American Council on Exercise / Jill Miller

Bring a Little Om into Your Clients’ Lives

April 25, 2013

Bring a Little Om into Your Clients’ Lives

By Carrie Myers

Do your clients and participants struggle to maintain focus during their workouts? Long the domain of traditional mind-body workouts like yoga and Pilates, mindfulness has made its way into mainstream fitness activities as well. In fact, increasing mindfulness in just about any type of workout not only helps increase its effectiveness, but could potentially lower one’s risk of injury as well. If learning how to help your clients make better mind-body connections, whether through yoga or other modalities, is one of your goals as a fitness professional, the ACE Mind Body Specialty Certification may be a perfect fit for you.

It is important to note that, even if you’re not interested in specifically teaching yoga or Pilates, you can still benefit from this specialty certification. As celebrity nutritionist, fitness trainer and author of Yes You Can: The Achievable Diet, Diana Le Dean says, connecting your mind to your body is necessary for full function.

“Mindful clients will become more active in their daily lives,” she explains. “Too many people walk around with great-looking bodies they don’t know how to use. A sculpted body that isn’t connected to the mind is like a gilded frame with no painting. When you think about how to develop a muscle group you also learn how to use it, and you’re anxious to try it out. Everyday living becomes easier and more efficient if we teach our clients and students how to connect the mind to the body.”

To help connect mind to body, says Susan Rubin, certified Anusara Yoga instructor and founder of Sage Yoga in Armonk, N.Y., fitness pros should first have their clients pause to coordinate their breath and movement.

“The breath begins before the movement starts and ends after the movement completes. This is sometimes called envelope breathing. Then, as they move the breath supports their movement and the focus on the breath keeps the client in alignment and focused on what they are doing.”

Rubin also suggests teaching your clients and students to focus by using a “point of gaze,” called a dristi point. “The point of gaze keeps their focus and can help align their neck and spine. Rather than finding ways to distract the client when the actions are challenging, ask them to focus on their breath and point of gaze.”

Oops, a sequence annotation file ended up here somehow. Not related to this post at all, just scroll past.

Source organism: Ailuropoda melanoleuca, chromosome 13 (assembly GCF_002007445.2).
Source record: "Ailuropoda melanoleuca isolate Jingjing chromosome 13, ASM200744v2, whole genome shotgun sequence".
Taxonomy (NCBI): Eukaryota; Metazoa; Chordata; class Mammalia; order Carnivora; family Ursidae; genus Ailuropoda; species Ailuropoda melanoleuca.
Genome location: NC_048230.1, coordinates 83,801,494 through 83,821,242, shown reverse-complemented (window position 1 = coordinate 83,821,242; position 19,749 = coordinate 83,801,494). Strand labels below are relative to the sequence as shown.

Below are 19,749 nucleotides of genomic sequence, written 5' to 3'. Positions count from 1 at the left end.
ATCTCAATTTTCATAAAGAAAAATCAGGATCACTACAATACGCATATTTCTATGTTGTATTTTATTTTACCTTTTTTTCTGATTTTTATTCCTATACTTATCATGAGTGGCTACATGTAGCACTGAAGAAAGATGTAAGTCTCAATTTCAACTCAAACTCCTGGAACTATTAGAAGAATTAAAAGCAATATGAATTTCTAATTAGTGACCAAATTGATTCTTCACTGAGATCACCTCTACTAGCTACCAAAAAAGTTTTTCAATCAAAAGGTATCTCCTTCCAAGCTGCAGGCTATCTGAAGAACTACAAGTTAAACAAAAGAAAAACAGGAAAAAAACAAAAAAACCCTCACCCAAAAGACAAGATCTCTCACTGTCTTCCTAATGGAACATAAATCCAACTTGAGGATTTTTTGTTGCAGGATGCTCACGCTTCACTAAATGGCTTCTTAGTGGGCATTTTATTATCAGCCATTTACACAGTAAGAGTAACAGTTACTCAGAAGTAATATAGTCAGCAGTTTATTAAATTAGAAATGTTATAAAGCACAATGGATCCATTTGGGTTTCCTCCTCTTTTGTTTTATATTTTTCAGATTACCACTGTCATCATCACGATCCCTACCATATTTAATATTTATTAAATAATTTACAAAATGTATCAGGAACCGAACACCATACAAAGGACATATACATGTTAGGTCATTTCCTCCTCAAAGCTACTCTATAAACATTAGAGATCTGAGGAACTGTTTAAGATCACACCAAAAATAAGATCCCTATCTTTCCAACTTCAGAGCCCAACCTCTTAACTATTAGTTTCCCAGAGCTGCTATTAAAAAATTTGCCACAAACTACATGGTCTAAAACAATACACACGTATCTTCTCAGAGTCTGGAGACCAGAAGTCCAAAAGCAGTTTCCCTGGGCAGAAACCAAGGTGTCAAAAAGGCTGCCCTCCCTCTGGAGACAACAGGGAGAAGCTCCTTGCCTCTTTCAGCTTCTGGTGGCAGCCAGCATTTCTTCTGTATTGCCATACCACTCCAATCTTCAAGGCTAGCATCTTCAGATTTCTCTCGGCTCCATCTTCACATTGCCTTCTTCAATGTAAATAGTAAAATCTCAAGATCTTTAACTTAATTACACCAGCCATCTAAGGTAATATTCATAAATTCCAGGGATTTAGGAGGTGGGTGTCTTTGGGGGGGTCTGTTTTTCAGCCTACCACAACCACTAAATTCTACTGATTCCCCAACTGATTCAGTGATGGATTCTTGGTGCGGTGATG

“The greatest super skill in all mind-body training is awareness,” adds Jill Miller, creator of Yoga Tune Up® and an elite instructor at Equinox. “Mind-body fitness formats tend to move at a slower pace, which makes it easier to include clear cueing about how to pay attention to your body. Formats like yoga, Pilates and Gyrotonics emphasize the details within movement, breathing and positions. Personal trainers and group fitness instructors may be working with students in a faster pace, but improving clients’ awareness can increase performance and keep injuries at bay.”

Miller, who describes herself as a yogini who also lifts weights, believes that yoga has helped her apply this awareness to her other workouts. “Typically in yoga, you move quite slowly, and take your attention form point to point within a static pose or a slowly moving dynamic pose. Yoga does not have a need for urgency, and this minimizes injury risk in many ways.

“But,” she continues, “when lifting weights, especially movements that are explosive in nature, like a snatch or a clean, where it is hard to control the motion between A–your start–and B–your finish–you have to program your motor skills to maintain awareness within that fast pace, or else you’ll make a major error in position and form. Your mind and body have to anticipate the minute of clearly expressing the movement in order to have impeccability in your form. Yoga is a great way to constantly refine my concentration skills. Then, when I bring them to weightlifting, I speed them up within the context of these new explosive moves.”

The ACE Mind Body Specialty Certification covers the principles that form the foundations of both yoga and Pilates, as well as specific exercises and poses. In addition, you’ll also be shown how to enhance yoga workouts by incorporating additional tools, such as the YogaFit® Core Ball, hand weights and Body Bars®. Additional courses include yoga for those with body-image issues, how to design yoga sequences that complement indoor and outdoor cycling, and yoga for people over 55.

Whether your desire is to teach yoga or Pilates classes, or to simply incorporate the principles into your clients’ workouts, the ACE Mind Body Specialty Certification will bring a little OM into both your life and theirs–and help you carve a new niche into your fitness business.


Original Article

Jill Miller